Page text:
Ministry of Health reopens investigation into suspect vaccines stored in Shanxi
23 March 2010
The Ministry of Health has reopened an investigation into whether improperly stored vaccines in Shanxi were linked to the deaths of four children and illnesses in 74 others following media reports and a public outcry.
A group of eight experts has arrived in Shanxi to “assist and guide the investigation” and will examine children said to have been affected. China Economic Times reported last Wednesday that Shanxi’s Centre for Disease Control and Prevention had, between 2006 and 2008, improperly stored vaccines in rooms without air-conditioning, transported them in trucks without cooling systems and then let them be administered to children.
According to a statement from Health News, a newspaper affiliated with the Ministry of Health, posted on the ministry’s website, the investigation will focus on whether the vaccines were stored in high temperatures, the number of children who fell ill after taking the vaccines and whether the rate of complications was unusually high.
The provincial government called a press conference yesterday which lasted less than 20 minutes. Officials brushed aside most reporters’ questions. Ju Xianhua, deputy secretary general of the Shanxi provincial government, said at the press conference that the government had conducted an investigation of the children’s cases and the result would be released soon.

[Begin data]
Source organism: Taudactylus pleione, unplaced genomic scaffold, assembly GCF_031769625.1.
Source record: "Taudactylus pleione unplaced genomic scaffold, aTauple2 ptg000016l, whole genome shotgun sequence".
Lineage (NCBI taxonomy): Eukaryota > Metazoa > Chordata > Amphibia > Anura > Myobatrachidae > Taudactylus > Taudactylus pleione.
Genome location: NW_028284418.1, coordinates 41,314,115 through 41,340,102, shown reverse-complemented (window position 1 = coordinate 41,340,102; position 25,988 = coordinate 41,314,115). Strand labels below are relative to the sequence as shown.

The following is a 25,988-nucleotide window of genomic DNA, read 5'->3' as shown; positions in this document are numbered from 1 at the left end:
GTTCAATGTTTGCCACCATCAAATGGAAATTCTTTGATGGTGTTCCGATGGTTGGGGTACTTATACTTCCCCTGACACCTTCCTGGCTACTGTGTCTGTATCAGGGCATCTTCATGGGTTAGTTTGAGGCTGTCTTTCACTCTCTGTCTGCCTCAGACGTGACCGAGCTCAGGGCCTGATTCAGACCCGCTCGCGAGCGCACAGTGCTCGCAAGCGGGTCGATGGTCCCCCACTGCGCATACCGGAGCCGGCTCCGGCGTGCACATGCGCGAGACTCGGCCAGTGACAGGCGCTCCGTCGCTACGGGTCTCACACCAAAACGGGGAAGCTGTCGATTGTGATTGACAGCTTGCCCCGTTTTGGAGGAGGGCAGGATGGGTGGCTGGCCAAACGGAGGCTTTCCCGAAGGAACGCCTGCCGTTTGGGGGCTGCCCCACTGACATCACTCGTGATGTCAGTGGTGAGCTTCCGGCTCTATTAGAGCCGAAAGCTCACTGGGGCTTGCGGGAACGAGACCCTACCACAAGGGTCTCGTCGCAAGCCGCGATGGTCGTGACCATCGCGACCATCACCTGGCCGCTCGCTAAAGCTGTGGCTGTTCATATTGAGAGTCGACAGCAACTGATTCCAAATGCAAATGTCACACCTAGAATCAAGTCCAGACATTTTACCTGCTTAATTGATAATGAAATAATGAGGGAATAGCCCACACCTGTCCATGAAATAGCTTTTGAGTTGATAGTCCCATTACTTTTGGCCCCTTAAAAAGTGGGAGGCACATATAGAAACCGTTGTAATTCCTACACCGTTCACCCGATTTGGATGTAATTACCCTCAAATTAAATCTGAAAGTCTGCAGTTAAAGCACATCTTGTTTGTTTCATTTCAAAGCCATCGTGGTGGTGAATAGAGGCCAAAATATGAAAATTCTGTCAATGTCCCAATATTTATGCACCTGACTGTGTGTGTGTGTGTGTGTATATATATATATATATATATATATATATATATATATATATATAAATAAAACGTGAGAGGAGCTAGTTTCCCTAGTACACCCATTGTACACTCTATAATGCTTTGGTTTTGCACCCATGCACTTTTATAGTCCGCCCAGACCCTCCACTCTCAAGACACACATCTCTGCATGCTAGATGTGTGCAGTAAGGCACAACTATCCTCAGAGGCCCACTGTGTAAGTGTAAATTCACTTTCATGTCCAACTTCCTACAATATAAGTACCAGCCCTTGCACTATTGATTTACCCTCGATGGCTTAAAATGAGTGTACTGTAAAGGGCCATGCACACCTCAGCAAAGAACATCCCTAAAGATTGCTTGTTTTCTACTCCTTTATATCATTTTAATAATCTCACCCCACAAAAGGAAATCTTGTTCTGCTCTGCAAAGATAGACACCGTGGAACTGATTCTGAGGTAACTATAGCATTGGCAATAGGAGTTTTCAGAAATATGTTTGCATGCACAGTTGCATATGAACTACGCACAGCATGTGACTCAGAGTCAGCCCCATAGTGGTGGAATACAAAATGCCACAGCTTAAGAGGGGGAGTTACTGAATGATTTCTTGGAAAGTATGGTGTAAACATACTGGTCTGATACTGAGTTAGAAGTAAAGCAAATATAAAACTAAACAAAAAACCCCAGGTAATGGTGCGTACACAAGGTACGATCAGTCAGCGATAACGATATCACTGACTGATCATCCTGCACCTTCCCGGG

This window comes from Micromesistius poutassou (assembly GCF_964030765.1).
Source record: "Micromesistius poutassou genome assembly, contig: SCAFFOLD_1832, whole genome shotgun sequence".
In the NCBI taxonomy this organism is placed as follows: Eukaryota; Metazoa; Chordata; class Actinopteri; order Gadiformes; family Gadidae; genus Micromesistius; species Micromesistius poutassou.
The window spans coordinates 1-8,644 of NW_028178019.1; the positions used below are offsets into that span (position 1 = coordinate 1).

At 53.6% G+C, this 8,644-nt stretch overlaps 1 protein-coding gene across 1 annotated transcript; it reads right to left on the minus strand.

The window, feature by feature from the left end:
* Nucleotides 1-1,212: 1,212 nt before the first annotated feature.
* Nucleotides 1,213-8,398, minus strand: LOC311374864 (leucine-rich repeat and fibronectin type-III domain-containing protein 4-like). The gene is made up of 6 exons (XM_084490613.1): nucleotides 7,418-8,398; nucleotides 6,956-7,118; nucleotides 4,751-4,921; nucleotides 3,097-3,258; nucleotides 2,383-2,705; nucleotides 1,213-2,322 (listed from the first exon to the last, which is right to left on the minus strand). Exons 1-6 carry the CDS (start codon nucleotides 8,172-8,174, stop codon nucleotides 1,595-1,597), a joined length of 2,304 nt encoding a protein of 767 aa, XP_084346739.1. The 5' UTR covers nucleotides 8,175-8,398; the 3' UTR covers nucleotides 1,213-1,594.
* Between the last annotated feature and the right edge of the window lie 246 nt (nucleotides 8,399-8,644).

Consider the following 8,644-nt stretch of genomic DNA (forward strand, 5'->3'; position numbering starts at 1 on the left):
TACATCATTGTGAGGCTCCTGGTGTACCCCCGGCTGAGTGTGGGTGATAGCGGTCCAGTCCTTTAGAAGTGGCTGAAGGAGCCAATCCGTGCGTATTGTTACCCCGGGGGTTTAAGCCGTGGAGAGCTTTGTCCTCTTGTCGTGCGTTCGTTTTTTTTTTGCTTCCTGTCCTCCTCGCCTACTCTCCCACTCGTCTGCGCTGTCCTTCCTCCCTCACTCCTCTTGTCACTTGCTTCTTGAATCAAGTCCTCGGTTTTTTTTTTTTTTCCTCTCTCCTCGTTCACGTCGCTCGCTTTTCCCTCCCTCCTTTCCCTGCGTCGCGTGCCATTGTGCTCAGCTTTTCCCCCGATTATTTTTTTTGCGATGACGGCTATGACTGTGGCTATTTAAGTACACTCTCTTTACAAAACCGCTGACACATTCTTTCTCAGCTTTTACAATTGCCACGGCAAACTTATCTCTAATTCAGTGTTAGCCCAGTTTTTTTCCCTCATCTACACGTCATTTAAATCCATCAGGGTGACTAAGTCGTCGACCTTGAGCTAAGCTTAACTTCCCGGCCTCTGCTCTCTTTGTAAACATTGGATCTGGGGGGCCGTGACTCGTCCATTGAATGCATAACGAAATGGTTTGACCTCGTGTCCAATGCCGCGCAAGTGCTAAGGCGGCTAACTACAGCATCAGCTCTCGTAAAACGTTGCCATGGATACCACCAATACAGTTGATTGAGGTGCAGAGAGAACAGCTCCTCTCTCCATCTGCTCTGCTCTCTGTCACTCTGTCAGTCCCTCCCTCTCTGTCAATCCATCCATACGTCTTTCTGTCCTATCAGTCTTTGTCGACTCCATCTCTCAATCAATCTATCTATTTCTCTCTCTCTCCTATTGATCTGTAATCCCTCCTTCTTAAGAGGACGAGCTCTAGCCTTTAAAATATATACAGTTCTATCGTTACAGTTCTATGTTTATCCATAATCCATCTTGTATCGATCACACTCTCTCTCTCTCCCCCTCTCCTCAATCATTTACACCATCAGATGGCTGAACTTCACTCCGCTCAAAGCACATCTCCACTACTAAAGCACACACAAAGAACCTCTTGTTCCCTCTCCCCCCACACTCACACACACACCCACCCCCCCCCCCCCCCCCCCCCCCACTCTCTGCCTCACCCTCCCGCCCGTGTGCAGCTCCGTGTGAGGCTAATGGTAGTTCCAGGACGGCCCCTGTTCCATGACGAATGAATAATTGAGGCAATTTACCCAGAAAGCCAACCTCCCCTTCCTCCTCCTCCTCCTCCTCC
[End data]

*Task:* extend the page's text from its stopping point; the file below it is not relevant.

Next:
He admitted misconduct by Li Wenyuan, the former director of the Shanxi CDC, who did not go through a bidding process when he invited a private company to supply non-compulsory vaccines and hired the head of the company to be in charge of vaccine distribution. Li was removed from his post at the end of last year, Ju said.
Shanxi’s health department had been under fire since China Economic Times, a newspaper affiliated with the State Council, published last week’s lengthy report by investigative reporter Wang Keqin.
Within a day, the department published two statements via Xinhua saying that “problematic vaccines” had been found to be safe during two investigations in 2008 following a tip-off by former Shanxi CDC spokesman Chen Chaoan.
The statements, calling Wang’s report “basically untrue”, also mentioned that 15 children mentioned in the report had been located and that faulty vaccines were ruled out as a cause of their conditions. But the newspaper fought back, saying Wang’s report was backed by half a year’s investigation and interviews. It also questioned the health department’s account, saying the children in the report had been referred to using pseudonyms and neither the paper nor Wang had been contacted.
Wang published details of dozens of affected children in his blog on Sunday, along with the telephone numbers of their parents.